Taiwan is an asset for the world. Taiwan’s most formidable weapons are not big. They are not ones which have any military links. In fact, Taiwan’s most potent weapon against China is its economy. Taiwan has increasingly been engaging with the world. From a country with which less than a handful countries had unofficial relations, to now, becoming a major trading partner of several nations – Taiwan has come a long way. And a lot has changed since 2016, which was the year when President Tsai Ing-wen took charge of the island nation. Today, she has created an extremely powerful deterrent against a possible Chinese invasion.
President Tsai Ing-wen has been working on a concept called the ‘New Southbound policy’. Under this policy, Taiwan works to enhance cooperation and exchange between Taiwan and 18 countries in Southeast Asia, South Asia and Australia. In 2020, the Taiwanese President reiterated the significance of the policy, saying, “Taiwan helps Asia, and Asia helps Taiwan.”
Tsai Ing-wen explained, “The New Southbound Policy is Taiwan’s regional strategy for Asia. Its goals and ideals coincide with those of the Association of Southeast Asian Nations (ASEAN) Outlook on the Indo-Pacific and India’s Act East Policy. Working together, these initiatives can achieve mutual benefits with complementary economic and social successes.”
How the New Southbound Policy Has Succeeded
Taiwan’s ‘New Southbound policy’ is beginning to reap fruits. Taiwan’s exports to the 18 countries targeted in its New Southbound Policy totalled US$82.58 billion (NT$2.29 trillion) last year. According to Taiwan News, this is a historic high, overtaking 2019’s pre-pandemic total of US$63.11 billion. From the perspective of export markets, Taiwan’s exports to New Southbound countries grew by 35.2% compared to its overall export growth rate of 29.4%.
This growth was also higher than that of Taiwan’s exports to China (25%), Japan (25%), and the U.S. (30%). The 18 countries included in Taiwan’s New Southbound policy are Thailand, Indonesia, the Philippines, Malaysia, Singapore, Brunei, Vietnam, Myanmar, Cambodia, Laos, India, Bangladesh, Nepal, Sri Lanka, Bhutan, Pakistan, Australia, and New Zealand.
Meanwhile, Taiwan achieved another milestone in 2021. Taiwan-U.S. trade topped $100 billion in 2021 for the first time. Now, Taiwan ranks as the USA’s eighth largest trade partner, and it is the highest rank for Taipei since 2006. Taiwanese trade with the United States was up 24.87% through November. According to Forbes, U.S. exports to Taiwan have increased 16.58%, while imports have increased 27.59% which is slightly faster than the U.S. average of 21.40%. The U.S.’ trade deficit with Taiwan, meanwhile, has tripled in the last five years, from $12.54 billion to $36.60 billion.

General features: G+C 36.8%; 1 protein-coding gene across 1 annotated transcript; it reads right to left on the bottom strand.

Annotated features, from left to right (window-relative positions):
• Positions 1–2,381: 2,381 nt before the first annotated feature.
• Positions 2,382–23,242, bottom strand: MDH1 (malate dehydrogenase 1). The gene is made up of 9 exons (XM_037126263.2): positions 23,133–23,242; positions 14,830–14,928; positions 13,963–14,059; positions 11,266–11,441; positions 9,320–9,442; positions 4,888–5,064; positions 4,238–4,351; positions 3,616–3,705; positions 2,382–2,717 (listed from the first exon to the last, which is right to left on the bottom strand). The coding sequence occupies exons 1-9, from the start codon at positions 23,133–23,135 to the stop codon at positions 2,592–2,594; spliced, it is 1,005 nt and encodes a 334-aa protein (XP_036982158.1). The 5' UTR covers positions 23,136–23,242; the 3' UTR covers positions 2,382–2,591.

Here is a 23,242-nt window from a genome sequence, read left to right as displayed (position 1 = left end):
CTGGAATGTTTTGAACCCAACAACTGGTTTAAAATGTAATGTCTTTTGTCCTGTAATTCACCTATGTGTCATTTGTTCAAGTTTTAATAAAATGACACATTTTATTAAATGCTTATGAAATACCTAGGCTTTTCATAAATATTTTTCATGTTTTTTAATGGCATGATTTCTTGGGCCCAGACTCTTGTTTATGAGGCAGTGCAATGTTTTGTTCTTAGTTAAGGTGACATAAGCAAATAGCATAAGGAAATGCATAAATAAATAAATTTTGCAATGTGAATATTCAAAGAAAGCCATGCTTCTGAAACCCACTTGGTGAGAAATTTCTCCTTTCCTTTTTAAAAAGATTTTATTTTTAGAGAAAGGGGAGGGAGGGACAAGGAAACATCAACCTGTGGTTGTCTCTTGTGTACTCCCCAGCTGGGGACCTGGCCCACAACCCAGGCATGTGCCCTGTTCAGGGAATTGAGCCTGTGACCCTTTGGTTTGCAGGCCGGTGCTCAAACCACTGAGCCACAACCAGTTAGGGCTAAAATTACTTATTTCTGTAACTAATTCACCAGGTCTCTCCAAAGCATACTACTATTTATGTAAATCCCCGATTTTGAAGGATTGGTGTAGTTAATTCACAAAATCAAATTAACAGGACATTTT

Taiwan’s Interests will be Protected by the Democratic World
Taiwan has not been increasing trade ties with the democratic world just for the sake of it. There is an entire economic theory at work here, which will be brought to use in the event of a Chinese invasion of the island nation. I am talking about the ‘economic complex interdependence’ concept. This concept was put forward in the 1970s, and describes how emergence of economic complex interdependence has created dependency among states.
You see, Taiwan is not an ordinary country. Taiwan is a semiconductor superpower. Without Taiwanese semiconductors, the world will practically shut down. Economies will collapse and entire civilisations will be reduced into nothingness. Taiwan’s semiconductors power the world. Something like 75% of the world’s integrated circuit manufacturing capacity is based there. When it comes to the most advanced fabrication technologies, Taiwan outshines even the U.S. today – for example, 92% of the world’s capacity for the manufacturing “nodes” of 10 nanometers and below, is currently located in Taiwan.
Much of Taiwan’s exports to the world are electronic in nature. This creates a problem for China, which itself disproportionately depends on Taiwan for semiconductors. So, the first deterrent would be China’s own interests getting imperilled if it decides to invade Taiwan, because Taipei will most likely destroy its microchip facilities and all related technologies in the event of a Chinese invasion. China’s economy – deprived of semiconductors, will subsequently fall to its knees.
Secondly, the world depends on Taiwan. Especially the 18 countries falling under the ‘New Southbound’ league, the United States and its allies – they all have strategic interests at stake and need to ensure that Taiwan remains free and sovereign. If they do not ensure the safety of Taiwan, the trade imbalances created in the global supply chains by the fall of Taipei to Beijing will inflict severe costs on the economies of such nations.
Therefore, China is faced with the Taiwanese economy bomb. In a rather short span of time, Taiwan has made a mark for itself in the global economy. Today, it is a critical trade partner for many democratic nations. That status will be acting as a shield for Taiwan, as China will face the collective might of the democratic world if it decides to undertake any misadventure against Taiwan.